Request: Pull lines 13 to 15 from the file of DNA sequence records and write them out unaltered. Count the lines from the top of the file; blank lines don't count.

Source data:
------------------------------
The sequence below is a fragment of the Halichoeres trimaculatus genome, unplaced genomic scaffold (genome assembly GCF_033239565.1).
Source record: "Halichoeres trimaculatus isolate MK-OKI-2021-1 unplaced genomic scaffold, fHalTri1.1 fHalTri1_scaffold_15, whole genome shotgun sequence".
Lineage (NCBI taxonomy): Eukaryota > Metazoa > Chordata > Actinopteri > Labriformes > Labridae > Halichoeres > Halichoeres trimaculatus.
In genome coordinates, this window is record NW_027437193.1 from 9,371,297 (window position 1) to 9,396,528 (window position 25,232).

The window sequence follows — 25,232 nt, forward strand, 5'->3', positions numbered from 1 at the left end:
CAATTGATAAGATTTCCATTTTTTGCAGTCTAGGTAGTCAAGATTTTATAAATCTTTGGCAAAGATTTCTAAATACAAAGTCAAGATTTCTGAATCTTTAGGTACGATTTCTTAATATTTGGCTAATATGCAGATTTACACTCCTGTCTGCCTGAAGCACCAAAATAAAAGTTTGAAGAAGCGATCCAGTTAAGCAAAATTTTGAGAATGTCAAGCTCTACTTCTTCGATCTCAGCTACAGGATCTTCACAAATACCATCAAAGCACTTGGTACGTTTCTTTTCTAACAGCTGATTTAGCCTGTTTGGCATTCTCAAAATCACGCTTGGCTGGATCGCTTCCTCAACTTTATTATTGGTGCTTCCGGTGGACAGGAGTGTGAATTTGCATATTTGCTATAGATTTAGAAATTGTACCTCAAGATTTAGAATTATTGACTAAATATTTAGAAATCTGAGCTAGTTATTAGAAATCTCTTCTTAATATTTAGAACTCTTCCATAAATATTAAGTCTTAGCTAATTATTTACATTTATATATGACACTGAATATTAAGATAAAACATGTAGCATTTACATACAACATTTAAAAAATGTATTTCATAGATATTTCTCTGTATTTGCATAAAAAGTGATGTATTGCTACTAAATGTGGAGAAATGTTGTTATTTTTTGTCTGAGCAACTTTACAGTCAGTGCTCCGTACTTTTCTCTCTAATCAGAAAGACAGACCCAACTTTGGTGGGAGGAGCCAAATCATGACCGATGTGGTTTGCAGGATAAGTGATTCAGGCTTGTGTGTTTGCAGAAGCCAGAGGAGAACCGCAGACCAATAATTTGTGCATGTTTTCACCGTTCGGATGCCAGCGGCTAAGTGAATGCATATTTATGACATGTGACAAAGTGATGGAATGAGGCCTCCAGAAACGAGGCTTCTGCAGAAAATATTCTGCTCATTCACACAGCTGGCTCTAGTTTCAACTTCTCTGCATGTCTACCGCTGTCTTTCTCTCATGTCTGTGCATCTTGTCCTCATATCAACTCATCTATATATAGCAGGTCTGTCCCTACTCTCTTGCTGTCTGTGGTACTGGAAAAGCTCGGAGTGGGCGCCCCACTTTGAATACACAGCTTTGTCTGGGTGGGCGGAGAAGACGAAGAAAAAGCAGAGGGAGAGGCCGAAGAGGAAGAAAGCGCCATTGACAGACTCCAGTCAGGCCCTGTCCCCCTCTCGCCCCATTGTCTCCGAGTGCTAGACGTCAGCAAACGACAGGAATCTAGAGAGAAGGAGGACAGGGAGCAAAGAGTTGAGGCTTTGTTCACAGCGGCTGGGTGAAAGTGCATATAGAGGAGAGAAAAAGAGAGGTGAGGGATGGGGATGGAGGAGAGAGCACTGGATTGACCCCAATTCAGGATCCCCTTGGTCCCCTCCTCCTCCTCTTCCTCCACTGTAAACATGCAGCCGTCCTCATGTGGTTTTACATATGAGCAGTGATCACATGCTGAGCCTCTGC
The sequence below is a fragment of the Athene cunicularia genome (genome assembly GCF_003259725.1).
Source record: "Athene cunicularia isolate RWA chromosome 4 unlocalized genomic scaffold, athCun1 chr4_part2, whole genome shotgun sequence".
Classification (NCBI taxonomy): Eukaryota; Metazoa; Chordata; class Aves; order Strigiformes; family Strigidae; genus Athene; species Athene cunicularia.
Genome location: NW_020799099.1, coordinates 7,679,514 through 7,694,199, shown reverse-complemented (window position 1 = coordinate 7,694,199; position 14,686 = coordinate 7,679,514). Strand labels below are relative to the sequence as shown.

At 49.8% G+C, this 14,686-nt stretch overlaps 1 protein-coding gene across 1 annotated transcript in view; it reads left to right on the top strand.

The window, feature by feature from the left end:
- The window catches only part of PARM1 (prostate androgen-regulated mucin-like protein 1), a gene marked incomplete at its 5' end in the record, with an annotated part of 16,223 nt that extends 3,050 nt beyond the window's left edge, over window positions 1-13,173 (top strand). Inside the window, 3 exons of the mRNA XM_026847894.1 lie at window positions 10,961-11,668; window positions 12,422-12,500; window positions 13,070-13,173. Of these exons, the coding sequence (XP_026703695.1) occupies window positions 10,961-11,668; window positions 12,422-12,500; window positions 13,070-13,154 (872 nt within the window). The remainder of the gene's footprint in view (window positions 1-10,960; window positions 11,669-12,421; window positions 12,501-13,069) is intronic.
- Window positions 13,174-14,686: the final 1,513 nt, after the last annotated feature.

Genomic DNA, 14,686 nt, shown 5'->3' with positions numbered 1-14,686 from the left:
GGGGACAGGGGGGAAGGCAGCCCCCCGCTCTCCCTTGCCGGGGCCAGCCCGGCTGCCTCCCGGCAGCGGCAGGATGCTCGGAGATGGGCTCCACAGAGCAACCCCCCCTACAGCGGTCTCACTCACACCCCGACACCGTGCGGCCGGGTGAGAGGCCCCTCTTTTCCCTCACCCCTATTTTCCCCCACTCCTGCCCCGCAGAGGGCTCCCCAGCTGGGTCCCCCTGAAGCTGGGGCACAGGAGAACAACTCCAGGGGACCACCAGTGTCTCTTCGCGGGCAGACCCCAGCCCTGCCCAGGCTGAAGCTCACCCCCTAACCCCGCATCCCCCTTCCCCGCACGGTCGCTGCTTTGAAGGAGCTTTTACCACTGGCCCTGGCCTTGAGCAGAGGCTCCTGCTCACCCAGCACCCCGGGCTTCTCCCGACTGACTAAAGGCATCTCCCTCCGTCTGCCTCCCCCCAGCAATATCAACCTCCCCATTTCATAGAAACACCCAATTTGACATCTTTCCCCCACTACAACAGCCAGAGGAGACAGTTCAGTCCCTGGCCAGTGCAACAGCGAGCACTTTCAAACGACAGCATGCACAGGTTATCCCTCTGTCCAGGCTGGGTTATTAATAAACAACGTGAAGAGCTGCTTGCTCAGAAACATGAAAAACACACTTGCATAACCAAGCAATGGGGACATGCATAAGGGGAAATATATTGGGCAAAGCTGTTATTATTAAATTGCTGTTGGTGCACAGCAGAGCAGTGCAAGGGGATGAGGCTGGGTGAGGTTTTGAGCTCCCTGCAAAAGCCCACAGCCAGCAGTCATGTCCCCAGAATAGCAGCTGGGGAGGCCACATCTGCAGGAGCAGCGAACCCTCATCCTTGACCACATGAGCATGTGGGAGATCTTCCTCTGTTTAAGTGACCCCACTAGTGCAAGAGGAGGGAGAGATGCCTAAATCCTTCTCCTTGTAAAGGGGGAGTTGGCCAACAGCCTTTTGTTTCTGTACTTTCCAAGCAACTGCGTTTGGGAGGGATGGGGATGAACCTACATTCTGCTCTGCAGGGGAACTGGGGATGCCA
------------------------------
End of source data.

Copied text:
- The window catches only part of PARM1 (prostate androgen-regulated mucin-like protein 1), a gene marked incomplete at its 5' end in the record, with an annotated part of 16,223 nt that extends 3,050 nt beyond the window's left edge, over window positions 1-13,173 (top strand). Inside the window, 3 exons of the mRNA XM_026847894.1 lie at window positions 10,961-11,668; window positions 12,422-12,500; window positions 13,070-13,173. Of these exons, the coding sequence (XP_026703695.1) occupies window positions 10,961-11,668; window positions 12,422-12,500; window positions 13,070-13,154 (872 nt within the window). The remainder of the gene's footprint in view (window positions 1-10,960; window positions 11,669-12,421; window positions 12,501-13,069) is intronic.
- Window positions 13,174-14,686: the final 1,513 nt, after the last annotated feature.

Genomic DNA, 14,686 nt, shown 5'->3' with positions numbered 1-14,686 from the left: